Far, far from the sun, Uranus has a blue-green atmosphere that hints at its makeup. One of the two ice giants, the planets composition differs somewhat from Jupiter and Saturn in that it is made up of more ice than gas.
"Uranus and Neptune are really unique in our solar system. They're very different planets than the other ones we think of," planetary scientist Amy Simon said on NASA's Gravity Assist podcast. "Part of the reason we call them ice giants is because they actually have a lot of water ice. So, while some of the other gas giant planets are mostly hydrogen and helium, they're predominately water and other ices."
The surface of Uranus
Like the other gas giants, Uranus lacks a solid, well-defined surface. Instead, the gas, liquid, and icy atmosphere extends to the planet's interior. Were you to land — and hover — at the point where the atmosphere transitions to the interior, you would experience less of a gravitational tug than you might feel on Earth. Gravity on Uranus is only about 90 percent that of Earth; if you weigh 100 lbs. at home, you would only weigh 91 lbs. on Uranus.
"I think poor Uranus is misunderstood, actually," planetary scientist Amy Simon said on NASA's Gravity Assist podcast. "Uranus is very bland in appearance most of the time. It's kind of a pale blue planet. It's the real pale blue dot."
Uranus is the second least dense planet in the solar system, indicating that it is made up mostly of ices. Unlike Jupiter and Saturn, which are composed predominantly of hydrogen and helium, Uranus contains only a small portion of these light elements. It also houses some rocky elements, equal to somewhere between 0.5 to 1.5 times the mass of Earth. But most of the planet is made up of ices, mostly water, methane, and ammonia. Ices dominate because the vast distance to Uranus from the sun allows the planet to maintain frigid temperatures.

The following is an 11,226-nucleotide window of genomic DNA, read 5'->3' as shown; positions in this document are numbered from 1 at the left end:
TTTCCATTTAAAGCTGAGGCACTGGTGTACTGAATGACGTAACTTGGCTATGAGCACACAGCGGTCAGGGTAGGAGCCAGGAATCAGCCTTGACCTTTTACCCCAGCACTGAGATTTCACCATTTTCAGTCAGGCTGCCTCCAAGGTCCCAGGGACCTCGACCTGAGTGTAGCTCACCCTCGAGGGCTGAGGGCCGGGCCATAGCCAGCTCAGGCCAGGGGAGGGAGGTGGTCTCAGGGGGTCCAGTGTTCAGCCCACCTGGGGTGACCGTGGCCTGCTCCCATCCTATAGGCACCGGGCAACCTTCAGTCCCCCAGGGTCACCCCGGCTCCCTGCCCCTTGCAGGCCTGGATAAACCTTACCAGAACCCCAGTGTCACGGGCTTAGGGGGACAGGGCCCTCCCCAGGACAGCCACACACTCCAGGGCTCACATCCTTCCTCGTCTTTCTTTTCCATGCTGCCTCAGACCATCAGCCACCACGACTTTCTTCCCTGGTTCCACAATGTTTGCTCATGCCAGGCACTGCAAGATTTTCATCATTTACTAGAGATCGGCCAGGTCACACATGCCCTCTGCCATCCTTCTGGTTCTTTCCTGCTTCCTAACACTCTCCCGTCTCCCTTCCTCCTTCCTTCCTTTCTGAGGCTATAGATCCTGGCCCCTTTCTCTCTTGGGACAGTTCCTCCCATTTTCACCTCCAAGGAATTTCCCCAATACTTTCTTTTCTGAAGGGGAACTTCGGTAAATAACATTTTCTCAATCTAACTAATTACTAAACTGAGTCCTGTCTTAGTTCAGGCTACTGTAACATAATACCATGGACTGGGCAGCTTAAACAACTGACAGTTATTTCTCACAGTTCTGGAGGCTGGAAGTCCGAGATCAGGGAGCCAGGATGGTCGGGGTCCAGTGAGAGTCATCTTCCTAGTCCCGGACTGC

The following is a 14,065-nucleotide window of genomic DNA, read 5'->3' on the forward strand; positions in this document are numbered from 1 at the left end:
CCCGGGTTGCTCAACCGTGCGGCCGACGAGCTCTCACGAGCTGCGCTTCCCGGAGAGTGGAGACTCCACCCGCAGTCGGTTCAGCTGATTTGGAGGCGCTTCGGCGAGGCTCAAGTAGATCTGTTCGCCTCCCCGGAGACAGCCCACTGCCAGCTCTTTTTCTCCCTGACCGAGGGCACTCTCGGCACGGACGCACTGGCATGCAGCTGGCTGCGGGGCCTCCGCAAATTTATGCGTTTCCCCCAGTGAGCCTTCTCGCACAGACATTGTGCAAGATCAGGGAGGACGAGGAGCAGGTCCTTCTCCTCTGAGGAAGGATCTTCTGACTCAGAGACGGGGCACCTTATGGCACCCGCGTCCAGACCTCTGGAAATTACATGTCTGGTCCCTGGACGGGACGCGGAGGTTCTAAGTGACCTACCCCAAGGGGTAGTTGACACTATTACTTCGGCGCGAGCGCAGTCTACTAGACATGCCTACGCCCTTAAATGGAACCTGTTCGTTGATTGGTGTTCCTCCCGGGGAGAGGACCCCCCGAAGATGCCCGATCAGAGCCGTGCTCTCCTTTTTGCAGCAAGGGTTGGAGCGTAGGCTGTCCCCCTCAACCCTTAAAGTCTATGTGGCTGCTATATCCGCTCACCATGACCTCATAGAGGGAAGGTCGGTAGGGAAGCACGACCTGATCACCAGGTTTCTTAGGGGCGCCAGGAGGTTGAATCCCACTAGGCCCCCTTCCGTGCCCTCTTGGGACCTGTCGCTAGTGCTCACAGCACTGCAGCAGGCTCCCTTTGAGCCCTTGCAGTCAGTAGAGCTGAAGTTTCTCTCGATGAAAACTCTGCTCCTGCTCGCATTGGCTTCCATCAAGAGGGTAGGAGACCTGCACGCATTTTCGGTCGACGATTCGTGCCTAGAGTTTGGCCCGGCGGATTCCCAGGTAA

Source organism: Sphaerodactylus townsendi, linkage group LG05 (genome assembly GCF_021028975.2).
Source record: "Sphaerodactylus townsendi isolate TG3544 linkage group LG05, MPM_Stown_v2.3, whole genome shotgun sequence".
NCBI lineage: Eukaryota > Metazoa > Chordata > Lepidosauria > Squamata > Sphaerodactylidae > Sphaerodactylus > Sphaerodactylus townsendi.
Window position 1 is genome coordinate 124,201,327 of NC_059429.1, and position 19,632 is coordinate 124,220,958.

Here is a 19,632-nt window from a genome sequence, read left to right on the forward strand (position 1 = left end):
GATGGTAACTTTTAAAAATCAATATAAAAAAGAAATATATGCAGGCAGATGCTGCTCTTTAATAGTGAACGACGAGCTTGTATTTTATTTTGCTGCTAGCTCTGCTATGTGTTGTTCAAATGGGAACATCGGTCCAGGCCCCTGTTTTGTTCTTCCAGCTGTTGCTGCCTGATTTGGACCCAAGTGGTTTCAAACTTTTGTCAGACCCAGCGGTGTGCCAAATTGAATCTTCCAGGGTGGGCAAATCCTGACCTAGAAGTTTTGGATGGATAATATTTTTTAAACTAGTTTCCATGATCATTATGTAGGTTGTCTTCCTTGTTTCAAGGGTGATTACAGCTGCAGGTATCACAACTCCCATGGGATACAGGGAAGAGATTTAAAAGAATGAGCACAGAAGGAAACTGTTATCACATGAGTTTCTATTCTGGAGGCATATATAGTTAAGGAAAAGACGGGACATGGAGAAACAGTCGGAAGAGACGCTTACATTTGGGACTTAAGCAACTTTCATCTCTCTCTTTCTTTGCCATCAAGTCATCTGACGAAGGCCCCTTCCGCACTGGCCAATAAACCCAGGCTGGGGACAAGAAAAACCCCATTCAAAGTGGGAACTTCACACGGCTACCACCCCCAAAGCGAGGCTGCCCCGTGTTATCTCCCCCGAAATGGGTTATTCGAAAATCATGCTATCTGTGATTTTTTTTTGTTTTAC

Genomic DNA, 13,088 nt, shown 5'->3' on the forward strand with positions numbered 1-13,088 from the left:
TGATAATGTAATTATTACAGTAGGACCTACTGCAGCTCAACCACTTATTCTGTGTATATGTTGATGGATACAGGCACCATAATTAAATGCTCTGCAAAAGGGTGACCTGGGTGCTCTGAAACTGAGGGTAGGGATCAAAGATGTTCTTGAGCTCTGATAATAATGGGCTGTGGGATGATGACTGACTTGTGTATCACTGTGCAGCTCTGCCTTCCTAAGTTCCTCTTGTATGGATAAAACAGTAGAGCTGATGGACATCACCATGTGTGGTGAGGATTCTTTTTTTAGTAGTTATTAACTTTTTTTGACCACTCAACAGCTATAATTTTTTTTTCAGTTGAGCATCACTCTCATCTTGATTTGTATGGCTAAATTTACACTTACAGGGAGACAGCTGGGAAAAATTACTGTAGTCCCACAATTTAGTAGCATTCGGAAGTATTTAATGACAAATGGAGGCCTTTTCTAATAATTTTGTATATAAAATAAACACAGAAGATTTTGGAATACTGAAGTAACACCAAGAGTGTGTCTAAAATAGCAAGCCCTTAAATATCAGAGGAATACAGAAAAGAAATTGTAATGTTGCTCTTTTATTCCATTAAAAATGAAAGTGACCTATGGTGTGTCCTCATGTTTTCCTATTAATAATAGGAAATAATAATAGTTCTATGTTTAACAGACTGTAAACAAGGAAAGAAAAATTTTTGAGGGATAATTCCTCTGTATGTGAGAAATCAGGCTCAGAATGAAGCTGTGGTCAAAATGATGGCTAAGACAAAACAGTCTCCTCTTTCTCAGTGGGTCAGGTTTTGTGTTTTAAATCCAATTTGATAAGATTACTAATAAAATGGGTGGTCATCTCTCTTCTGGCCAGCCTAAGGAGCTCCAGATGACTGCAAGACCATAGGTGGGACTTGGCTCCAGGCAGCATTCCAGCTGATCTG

A frigid core
While most planets have rocky molten cores, the center of Uranus is thought to contain icy materials. The liquid core makes up 80 percent of the mass of the planet, mostly comprised of water, methane, and ammonia ice, though it only extends to about 20 percent of the radius.
The internal heat of Uranus is lower than astronomers would expect. The planet's core heats up to 9,000 degrees Fahrenheit (4,982 degrees Celsius). This seems hot, but is in fact pretty cool when compared to the cores of other planets. According to Simon, Uranus is the only world that doesn't give off more heat from its core than it receives from the sun.
While other gas giants are powered by their cores, Uranus radiates almost no excess heat into space. One reason for this could be due to an impact soon after the planet's formation. The planet's current sideways rotation, spinning at a 90-degree angle compared to the other planets in the solar system, already indicates a collision. The impact could also have carved out a portion of the core, leaving it with a lower temperature.
A strange magnetic field
Movement inside of the core tends to drive a planet's magnetic field, but the field around Uranus is strange. Fairly weak, no indication of a field was recorded until NASA's Voyager 2 arrived at the planet in 1986.